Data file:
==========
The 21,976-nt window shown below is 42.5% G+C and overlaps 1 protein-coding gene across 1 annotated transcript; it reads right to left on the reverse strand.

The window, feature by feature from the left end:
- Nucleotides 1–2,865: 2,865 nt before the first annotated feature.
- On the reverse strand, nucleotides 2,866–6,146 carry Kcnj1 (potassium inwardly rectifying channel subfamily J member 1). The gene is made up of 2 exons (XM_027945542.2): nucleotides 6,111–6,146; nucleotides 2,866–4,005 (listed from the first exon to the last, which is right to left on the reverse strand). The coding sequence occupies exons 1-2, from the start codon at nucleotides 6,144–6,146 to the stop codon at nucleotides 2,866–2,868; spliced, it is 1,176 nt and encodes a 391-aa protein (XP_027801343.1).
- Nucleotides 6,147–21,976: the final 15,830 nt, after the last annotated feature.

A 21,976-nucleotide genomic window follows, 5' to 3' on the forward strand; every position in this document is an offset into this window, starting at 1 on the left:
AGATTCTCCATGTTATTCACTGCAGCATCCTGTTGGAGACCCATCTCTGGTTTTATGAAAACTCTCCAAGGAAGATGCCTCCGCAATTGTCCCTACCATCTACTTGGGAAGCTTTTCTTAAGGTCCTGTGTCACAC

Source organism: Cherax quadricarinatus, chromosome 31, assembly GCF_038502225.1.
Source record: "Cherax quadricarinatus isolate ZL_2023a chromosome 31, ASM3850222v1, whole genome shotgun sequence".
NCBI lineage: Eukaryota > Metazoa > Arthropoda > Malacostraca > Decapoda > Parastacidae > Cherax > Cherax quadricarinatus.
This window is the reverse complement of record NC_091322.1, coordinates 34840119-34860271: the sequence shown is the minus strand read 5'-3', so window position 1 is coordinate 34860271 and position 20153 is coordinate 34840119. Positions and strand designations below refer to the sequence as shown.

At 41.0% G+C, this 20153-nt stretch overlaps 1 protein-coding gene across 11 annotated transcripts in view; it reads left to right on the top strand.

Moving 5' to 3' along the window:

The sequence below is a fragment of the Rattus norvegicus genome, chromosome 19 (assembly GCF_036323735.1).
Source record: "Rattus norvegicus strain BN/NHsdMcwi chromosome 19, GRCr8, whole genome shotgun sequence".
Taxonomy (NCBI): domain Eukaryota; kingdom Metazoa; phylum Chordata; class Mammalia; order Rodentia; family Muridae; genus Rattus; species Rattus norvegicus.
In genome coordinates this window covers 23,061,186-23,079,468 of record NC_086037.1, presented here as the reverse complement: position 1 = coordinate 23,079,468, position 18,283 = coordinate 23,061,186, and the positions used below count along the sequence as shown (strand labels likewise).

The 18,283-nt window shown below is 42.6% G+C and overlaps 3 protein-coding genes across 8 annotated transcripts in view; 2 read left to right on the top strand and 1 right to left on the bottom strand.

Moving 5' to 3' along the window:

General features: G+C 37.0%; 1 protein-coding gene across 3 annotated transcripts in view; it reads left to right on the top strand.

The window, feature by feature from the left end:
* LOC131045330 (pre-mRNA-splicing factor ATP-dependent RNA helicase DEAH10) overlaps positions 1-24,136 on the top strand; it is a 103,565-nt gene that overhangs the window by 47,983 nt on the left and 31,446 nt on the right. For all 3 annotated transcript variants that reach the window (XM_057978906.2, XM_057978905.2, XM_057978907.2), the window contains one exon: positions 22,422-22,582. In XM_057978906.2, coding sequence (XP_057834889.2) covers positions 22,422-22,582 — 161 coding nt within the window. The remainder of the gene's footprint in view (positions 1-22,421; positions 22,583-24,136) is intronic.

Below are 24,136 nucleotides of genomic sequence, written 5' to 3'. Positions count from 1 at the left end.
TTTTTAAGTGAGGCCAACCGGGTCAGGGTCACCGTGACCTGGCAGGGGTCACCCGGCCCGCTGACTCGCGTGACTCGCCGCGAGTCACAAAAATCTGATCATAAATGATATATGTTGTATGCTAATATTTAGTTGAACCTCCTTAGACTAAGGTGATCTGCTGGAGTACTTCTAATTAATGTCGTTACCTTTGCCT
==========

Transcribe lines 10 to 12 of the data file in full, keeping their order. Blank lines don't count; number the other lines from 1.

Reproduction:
NCBI lineage: Eukaryota > Metazoa > Arthropoda > Malacostraca > Decapoda > Parastacidae > Cherax > Cherax quadricarinatus.
This window is the reverse complement of record NC_091322.1, coordinates 34840119-34860271: the sequence shown is the minus strand read 5'-3', so window position 1 is coordinate 34860271 and position 20153 is coordinate 34840119. Positions and strand designations below refer to the sequence as shown.

At 41.0% G+C, this 20153-nt stretch overlaps 1 protein-coding gene across 11 annotated transcripts in view; it reads left to right on the top strand.